After a while, Ethan realized I might want a little more substance, and switched his tactic. After blowing all his bookstore credit on a complete set of the Fullmetal Alchemist manga, he started trying to sell me on the plotline: boys use alchemy to try to bring their mother back to life and everything goes wrong. That sounded a lot better than Bobobo, and I agreed to read one.

One was interesting, so I read another.

Twenty-seven gripping volumes later, I can’t begin to tell you how good this author is at political intrigue. I don’t even know who was pulling which government strings, but I can tell I would be getting my questions answered if I read it all over again. And her world-building skills are amazing. She has specific rules to how this alchemy works, she follows those rules, and occasionally blows your mind by breaking them. And then blows your mind again by explaining exactly how she broke them, and which rules she was actually following the whole time.

If you’re not into manga, start with this one. If you’re into manga and you haven’t read this one yet, get to it. And if you’re not remotely concerned with manga but you want a fantastic story about politics, genocide, humanity, and also some middle-grade goofing around, go read it. It’s good. ♦

Virtue and Vice: A Dictionary of the Good Life

virtue and vice

I love C.S. Lewis. But his (nonfiction) writing is super dense, so I tend to pick up those little collections they print—the ones in large print, with condensed versions of his longer works. Cheating? Maybe. But I’m not in school anymore, so who’s gonna tell the teacher?

Anyways. Virtue and Vice claims to be A Dictionary of the Good Life. This is not “the good life” chilling on a yacht drinking a cold one. We’re talking “good” as opposed to evil. It’s a dictionary of basic religious words for people who want to be good people. And it wasn’t actually compiled by C.S. Lewis; he wrote all the content, but it’s a quote book collected by somebody else.

Overall, I would say this book is worth reading. It won’t take long, and it will make you think. The overall result, however, was that I ended up skimming some rather obvious stuff (and some stuff I’d already read elsewhere), and then getting to parts I liked and wishing I had the rest of the source material. If you want to know which C.S. Lewis book (or article) you’d like to pick up next, go ahead and start with this, then check out the bibliography in the back. But if you want the heavy stuff, go ahead and skip this one.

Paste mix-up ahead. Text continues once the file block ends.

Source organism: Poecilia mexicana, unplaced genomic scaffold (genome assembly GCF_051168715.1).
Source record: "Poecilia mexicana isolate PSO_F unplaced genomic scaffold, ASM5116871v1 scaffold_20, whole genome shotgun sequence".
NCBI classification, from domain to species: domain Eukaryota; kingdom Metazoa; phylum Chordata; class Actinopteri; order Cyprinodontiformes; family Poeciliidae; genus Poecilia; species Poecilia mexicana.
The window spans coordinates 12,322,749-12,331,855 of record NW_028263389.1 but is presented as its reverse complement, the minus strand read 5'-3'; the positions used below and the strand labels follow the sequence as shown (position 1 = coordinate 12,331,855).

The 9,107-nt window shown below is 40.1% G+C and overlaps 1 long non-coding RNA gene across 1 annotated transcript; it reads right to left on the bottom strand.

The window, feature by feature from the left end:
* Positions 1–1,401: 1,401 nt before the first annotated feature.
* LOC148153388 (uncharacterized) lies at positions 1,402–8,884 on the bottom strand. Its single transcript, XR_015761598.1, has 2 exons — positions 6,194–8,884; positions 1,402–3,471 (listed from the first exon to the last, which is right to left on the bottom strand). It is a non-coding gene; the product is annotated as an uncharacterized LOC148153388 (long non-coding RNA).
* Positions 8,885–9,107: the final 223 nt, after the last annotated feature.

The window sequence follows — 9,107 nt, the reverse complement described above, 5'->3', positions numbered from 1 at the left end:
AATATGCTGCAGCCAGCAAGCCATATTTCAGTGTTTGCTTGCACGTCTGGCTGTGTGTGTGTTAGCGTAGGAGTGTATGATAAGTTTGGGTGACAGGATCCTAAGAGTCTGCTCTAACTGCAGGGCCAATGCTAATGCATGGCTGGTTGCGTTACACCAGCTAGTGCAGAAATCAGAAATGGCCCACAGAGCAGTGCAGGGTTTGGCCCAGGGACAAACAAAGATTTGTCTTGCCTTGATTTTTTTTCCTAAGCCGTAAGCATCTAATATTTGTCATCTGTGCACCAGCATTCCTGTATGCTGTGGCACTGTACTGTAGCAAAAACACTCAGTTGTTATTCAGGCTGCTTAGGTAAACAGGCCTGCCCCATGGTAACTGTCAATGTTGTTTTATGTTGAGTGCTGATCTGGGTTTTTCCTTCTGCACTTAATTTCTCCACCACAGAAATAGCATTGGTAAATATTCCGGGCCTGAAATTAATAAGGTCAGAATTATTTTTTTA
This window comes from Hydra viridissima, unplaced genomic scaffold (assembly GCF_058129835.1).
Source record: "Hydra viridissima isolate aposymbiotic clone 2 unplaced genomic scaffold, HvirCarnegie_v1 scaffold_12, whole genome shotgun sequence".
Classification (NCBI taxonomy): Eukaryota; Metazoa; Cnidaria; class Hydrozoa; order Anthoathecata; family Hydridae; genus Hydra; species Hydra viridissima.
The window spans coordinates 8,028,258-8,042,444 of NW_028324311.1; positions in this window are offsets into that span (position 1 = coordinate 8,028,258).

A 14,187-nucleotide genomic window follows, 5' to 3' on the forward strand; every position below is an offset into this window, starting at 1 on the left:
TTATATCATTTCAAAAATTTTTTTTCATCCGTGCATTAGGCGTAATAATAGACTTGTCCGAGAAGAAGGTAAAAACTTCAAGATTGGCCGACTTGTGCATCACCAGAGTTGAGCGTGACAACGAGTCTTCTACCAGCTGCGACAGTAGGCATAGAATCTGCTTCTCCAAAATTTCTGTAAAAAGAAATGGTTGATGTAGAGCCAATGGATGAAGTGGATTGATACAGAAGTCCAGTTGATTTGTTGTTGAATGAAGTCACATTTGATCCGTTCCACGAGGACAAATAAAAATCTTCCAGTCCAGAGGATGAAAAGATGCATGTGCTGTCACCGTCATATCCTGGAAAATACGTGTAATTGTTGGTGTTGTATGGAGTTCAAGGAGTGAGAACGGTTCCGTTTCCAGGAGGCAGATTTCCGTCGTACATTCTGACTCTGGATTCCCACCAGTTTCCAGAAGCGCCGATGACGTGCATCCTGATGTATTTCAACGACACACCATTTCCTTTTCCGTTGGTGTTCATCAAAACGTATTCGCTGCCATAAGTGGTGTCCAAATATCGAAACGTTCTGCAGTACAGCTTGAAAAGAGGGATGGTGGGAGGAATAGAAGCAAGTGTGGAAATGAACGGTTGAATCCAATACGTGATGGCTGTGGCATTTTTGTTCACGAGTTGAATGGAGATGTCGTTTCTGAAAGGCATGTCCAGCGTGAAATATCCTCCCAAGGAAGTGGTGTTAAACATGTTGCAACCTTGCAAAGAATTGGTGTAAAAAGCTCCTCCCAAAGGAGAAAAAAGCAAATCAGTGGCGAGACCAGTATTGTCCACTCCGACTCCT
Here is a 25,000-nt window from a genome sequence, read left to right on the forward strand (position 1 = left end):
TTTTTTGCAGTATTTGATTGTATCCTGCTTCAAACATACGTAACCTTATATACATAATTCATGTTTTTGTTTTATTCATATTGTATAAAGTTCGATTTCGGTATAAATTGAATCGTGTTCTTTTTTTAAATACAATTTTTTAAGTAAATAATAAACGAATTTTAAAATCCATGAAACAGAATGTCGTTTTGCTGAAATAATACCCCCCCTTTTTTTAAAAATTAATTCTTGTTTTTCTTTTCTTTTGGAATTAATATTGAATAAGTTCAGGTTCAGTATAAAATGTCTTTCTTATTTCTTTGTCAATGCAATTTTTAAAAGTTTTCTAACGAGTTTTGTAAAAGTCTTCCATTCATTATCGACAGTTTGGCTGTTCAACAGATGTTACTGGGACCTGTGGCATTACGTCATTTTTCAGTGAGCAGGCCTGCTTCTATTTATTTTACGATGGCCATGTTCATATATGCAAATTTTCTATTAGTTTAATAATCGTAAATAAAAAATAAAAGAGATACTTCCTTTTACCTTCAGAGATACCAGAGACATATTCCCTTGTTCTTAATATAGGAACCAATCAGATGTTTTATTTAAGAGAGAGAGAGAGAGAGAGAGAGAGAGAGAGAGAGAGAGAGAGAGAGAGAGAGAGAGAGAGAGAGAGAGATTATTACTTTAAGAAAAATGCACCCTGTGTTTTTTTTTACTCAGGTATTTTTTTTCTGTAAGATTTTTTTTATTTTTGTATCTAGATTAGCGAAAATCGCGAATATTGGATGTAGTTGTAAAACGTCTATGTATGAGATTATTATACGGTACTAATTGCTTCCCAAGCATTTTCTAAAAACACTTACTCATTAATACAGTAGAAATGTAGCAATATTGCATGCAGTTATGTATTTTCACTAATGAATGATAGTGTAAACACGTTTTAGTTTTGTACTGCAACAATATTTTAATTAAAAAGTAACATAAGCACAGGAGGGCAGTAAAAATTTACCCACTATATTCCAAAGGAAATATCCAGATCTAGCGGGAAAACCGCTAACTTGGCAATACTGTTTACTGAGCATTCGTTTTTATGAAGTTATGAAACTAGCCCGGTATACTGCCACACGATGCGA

I’ll leave you with my favorite quote (that I need to look up now in the original article):

“If we are all going to be destroyed by an atomic bomb, let that bomb when it comes find us doing sensible and human things—praying, working, teaching, reading, listening to music, bathing the children, playing tennis, chatting to our friends over a pint and a game of darts—not huddled together like frightened sheep and thinking about bombs. They may break our bodies (a microbe can do that) but they need not dominate our minds.”

The Search for the Dream Job

We’ve been without income for a while now, while Ethan’s been looking for a teaching job. And while Ethan’s started substitute teaching, I’ve been considering getting a part-time job to help out. The primary reason I’ve been putting it off is anxiety; I quit my last job because the stress was really getting to me. And I’m afraid I’ll have to quit again. Or I’m afraid I’ll get the wrong job, or I’ll get fired, or I’ll do it wrong, or I’ll accidentally vandalize company property and get four people fired again, or what-have-you.

But I finally had a liberating thought a few weeks ago: what’s really the worst-case scenario? I mean, death and vomit come to mind, but the likely worst-case scenario is that I end up quitting or getting fired. And then—oh, no—I’m unemployed again. Whatever will I do.

So I thought I’d take this opportunity to try out those jobs I’ve always wondered about, but never thought were a great career option. You know how you’ve always wanted to act in an off-Broadway show? Of course you never pursued it; you were busy following your prescribed plan to become an actuary. But let’s say for a minute that you had a good 18 years (give or take) when you wanted to be home with your kid for at least part of the day. The actuary plans are on hold. Why not try Broadway?

First of all, I have never wanted to become an actuary. And my little experience in drama class has convinced me that the actress idea was not for me, either. But here’s the list of jobs I’ve always wanted to try:

  • Grave digger
  • Flower shop
  • Breaking up dog fights (literal dog fights. Like, me vs. a rottweiler.)
  • Actress
  • Midwife